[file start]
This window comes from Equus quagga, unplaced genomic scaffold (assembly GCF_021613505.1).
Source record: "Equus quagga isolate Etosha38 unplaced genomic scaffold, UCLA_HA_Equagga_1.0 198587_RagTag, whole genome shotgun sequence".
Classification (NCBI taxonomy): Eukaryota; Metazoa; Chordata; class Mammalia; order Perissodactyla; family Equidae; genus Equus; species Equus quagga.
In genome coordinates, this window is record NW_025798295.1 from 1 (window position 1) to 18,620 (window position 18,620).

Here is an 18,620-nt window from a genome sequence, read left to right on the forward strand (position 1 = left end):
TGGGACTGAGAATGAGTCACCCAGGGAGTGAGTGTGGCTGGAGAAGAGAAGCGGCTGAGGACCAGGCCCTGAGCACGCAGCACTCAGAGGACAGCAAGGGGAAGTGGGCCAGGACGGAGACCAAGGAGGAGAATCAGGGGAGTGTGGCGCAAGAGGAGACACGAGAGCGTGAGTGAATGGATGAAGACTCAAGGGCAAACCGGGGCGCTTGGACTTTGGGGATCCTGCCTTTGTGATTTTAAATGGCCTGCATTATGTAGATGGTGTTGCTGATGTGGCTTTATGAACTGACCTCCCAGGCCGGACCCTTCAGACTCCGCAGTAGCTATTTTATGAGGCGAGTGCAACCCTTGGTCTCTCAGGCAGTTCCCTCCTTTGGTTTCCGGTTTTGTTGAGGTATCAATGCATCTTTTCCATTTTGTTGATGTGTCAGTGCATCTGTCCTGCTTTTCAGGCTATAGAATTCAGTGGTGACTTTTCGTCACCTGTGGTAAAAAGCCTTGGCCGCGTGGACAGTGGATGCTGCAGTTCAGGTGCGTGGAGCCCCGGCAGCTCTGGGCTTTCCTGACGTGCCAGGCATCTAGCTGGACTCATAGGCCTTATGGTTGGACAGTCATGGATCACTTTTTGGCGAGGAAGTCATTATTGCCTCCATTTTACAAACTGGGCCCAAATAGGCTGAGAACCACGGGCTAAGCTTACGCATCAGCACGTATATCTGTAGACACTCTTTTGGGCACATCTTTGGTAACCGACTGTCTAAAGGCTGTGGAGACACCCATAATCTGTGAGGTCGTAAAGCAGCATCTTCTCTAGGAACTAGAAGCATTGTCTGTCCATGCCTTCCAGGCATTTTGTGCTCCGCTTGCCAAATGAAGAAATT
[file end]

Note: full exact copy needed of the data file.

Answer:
This window comes from Equus quagga, unplaced genomic scaffold (assembly GCF_021613505.1).
Source record: "Equus quagga isolate Etosha38 unplaced genomic scaffold, UCLA_HA_Equagga_1.0 198587_RagTag, whole genome shotgun sequence".
Classification (NCBI taxonomy): Eukaryota; Metazoa; Chordata; class Mammalia; order Perissodactyla; family Equidae; genus Equus; species Equus quagga.
In genome coordinates, this window is record NW_025798295.1 from 1 (window position 1) to 18,620 (window position 18,620).

Here is an 18,620-nt window from a genome sequence, read left to right on the forward strand (position 1 = left end):
TGGGACTGAGAATGAGTCACCCAGGGAGTGAGTGTGGCTGGAGAAGAGAAGCGGCTGAGGACCAGGCCCTGAGCACGCAGCACTCAGAGGACAGCAAGGGGAAGTGGGCCAGGACGGAGACCAAGGAGGAGAATCAGGGGAGTGTGGCGCAAGAGGAGACACGAGAGCGTGAGTGAATGGATGAAGACTCAAGGGCAAACCGGGGCGCTTGGACTTTGGGGATCCTGCCTTTGTGATTTTAAATGGCCTGCATTATGTAGATGGTGTTGCTGATGTGGCTTTATGAACTGACCTCCCAGGCCGGACCCTTCAGACTCCGCAGTAGCTATTTTATGAGGCGAGTGCAACCCTTGGTCTCTCAGGCAGTTCCCTCCTTTGGTTTCCGGTTTTGTTGAGGTATCAATGCATCTTTTCCATTTTGTTGATGTGTCAGTGCATCTGTCCTGCTTTTCAGGCTATAGAATTCAGTGGTGACTTTTCGTCACCTGTGGTAAAAAGCCTTGGCCGCGTGGACAGTGGATGCTGCAGTTCAGGTGCGTGGAGCCCCGGCAGCTCTGGGCTTTCCTGACGTGCCAGGCATCTAGCTGGACTCATAGGCCTTATGGTTGGACAGTCATGGATCACTTTTTGGCGAGGAAGTCATTATTGCCTCCATTTTACAAACTGGGCCCAAATAGGCTGAGAACCACGGGCTAAGCTTACGCATCAGCACGTATATCTGTAGACACTCTTTTGGGCACATCTTTGGTAACCGACTGTCTAAAGGCTGTGGAGACACCCATAATCTGTGAGGTCGTAAAGCAGCATCTTCTCTAGGAACTAGAAGCATTGTCTGTCCATGCCTTCCAGGCATTTTGTGCTCCGCTTGCCAAATGAAGAAATT